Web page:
17 Mar

Stimulating pink diamond prices

It’s been another interesting week in financial markets, as technology stocks, Bitcoin, and bond markets all bounce around. We are also seeing some worrying signs in terms of a re-emergence of COVID-19, whilst hiccups in the vaccination rollout plan in Australia suggest it may take a little longer than anticipated before things return to normal.

In our latest update below, we look at recent news regarding the US $1.9 trillion stimulus program announced by Washington, and why this stimulus, combined with rising inflation expectations, suggests we will see much higher pink diamond prices in the years ahead.

Stimulus for everyone

One of the biggest economic developments of the last few weeks has been the announcement of the USD $1.9 trillion economic stimulus package from the Biden Administration in the United States.

For a population of just under 330 million people, the package works out at just under $6,000 for each and every American citizen, and involved a range of measures, including;

  • Direct payments of up to $1,400 to most Americans.
  • $300 per week unemployment insurance boost until September this year.
  • Child tax credits.
  • $25-$30 billion in rental assistance.
  • A 15% increase in food stamp benefits.

Whilst this stimulus package will provide welcome relief for millions of Americans, markets themselves are instead looking ahead at an arguable more important initiative, which is Biden’s plan to unleash an infrastructure stimulus plan that will cost anywhere between USD $2 and USD $4 trillion over the next decade.

Bear in mind this infrastructure stimulus package is being proposed in a country that is already running a deficit of up to 15% of GDP, a number that is absolutely unprecedented in the last 70 years (see chart below).


Federal Surplus of Deficit as Percent of Gross Domestic Product

Chart of Federal Surplus of Deficit as Percent of Gross Domestic Product

Sources: OMB, St. Louis Fed.

Whilst there is no doubt the US economy could do with some revitalised infrastructure, and there will be some economic benefits that accrue from an initiative of this nature, there are only two ways for this package to be funded.

Taxes on company earnings will need to rise (a research note from Goldman Sachs suggests up to USD $1 trillion in higher taxes may be on the way), or the Federal Reserve will need to continue to print money.

In reality, it will likely be a combination of the two, with this scenario boding very well for pink diamond prices in the decade ahead.

Pink diamonds set to benefit

The stimulus plans being enacted in Washington now, and the infrastructure package that is being put in place will help support hard assets, including pink diamond prices for a few key reasons.

The most obvious of these reasons is that it will lead to higher overall inflation across the economy as a whole.

This is already being seen in the markets, with the chart below showing inflation expectations, which have soared since March last year, and are now at their highest level in over a decade.


5-Year Breakeven Inflation Rate

Chart of 5-Year Breakeven Inflation Rate

Source: Federal Reserve Bank of St. Louis.

All that stimulus creates greater demand for raw inputs, particularly infrastructure related spending. That can’t help but equal higher prices, especially when supplies of certain commodities are constrained at present, with no easy way to expand supply given the political and environmental concerns that often accompany large scale mining expansion.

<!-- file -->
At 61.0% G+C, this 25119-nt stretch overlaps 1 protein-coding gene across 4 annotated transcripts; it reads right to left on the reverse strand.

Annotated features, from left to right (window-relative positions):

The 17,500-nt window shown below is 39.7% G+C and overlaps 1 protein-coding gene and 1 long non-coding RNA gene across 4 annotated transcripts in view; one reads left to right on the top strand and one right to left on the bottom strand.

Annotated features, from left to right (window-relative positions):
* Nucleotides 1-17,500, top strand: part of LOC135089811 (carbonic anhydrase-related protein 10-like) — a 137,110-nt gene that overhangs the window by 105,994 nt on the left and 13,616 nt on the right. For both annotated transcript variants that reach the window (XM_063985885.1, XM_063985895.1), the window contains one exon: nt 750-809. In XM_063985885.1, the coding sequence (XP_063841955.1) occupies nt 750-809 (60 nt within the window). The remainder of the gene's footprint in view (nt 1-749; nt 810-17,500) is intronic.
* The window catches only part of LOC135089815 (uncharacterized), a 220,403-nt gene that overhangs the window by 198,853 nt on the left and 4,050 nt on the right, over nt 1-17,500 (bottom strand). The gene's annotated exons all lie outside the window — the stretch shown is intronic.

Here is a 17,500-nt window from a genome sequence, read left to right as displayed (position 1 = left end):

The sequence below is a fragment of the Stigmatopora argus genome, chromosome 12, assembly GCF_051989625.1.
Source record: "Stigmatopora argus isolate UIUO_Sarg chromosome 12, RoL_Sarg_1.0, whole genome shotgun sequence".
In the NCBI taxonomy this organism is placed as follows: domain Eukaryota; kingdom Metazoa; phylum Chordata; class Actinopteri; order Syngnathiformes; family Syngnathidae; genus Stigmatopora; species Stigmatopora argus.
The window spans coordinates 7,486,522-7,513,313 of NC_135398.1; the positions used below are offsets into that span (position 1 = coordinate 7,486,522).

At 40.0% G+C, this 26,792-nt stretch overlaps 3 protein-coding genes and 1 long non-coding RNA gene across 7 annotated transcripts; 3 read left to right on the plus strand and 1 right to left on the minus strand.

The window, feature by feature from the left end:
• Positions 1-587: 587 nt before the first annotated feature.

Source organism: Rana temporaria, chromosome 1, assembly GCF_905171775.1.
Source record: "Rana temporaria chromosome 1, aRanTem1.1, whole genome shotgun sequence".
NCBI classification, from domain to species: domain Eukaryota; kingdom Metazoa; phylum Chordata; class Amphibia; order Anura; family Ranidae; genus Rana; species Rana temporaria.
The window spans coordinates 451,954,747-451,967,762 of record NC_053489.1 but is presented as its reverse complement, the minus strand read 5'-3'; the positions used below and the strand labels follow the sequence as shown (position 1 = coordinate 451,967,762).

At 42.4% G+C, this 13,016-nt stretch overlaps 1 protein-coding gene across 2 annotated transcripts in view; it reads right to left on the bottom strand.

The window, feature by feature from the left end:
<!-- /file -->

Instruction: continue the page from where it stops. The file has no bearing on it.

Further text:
Therefore, whilst Washington won’t be buying pink diamonds directly, their stimulus packages will help support prices for commodities as a whole, which provide a tailwind for the pink diamond market.

Added to that is the ability for pink diamonds to act as an effective diversifier, and a great way to store wealth when other markets are volatile.

The fact taxes on company earnings are likely to increase is problematic enough for big corporations, but rising inflation hurts them too, as it will feed through to higher input costs for those companies, the most obvious of which is wages.

In turn, this can act to drag down company earnings, and therefore share prices.

Indeed, according to the chart below, equity market returns in environments of high inflation have been terrible in the past, with the blue line representing changes in equity values during periods of higher inflation, like the one we are heading into now.


Equity Returns are radically different in different CPI environments
US S&P 500 Comp under different inflation/disinflation environments

Equity Returns are radically different in different CPI environments

Source: Gavekal Research/Bloomberg, Shiller data.

As you can see, in the past, periods of high inflation have seen equities return nothing at all, with the creators of the chart noting that; “During inflationary periods, shares returned the same as cash, but with far higher volatility. To put it simply, shares are no inflation hedge.”

So, if cash in the bank is paying zero, bonds return less than inflation (which is rising), and shares aren’t a hedge against that inflation – then where do investors turn?

The answer clearly is hard assets, and of all the hard assets, none are more supply constrained, and more desirable as a store of wealth than pink diamonds.

These trends will take the better part of a decade to play out at a minimum, but make no mistake, we face years of rising inflation rates and of mega government stimulus packages.

Given this backdrop, we could not be more bullish on the outlook for pink diamonds.

As always, we hope you’ve enjoyed this week’s edition of “In the Loupe” and look forward to any questions or comments you may have.


Share this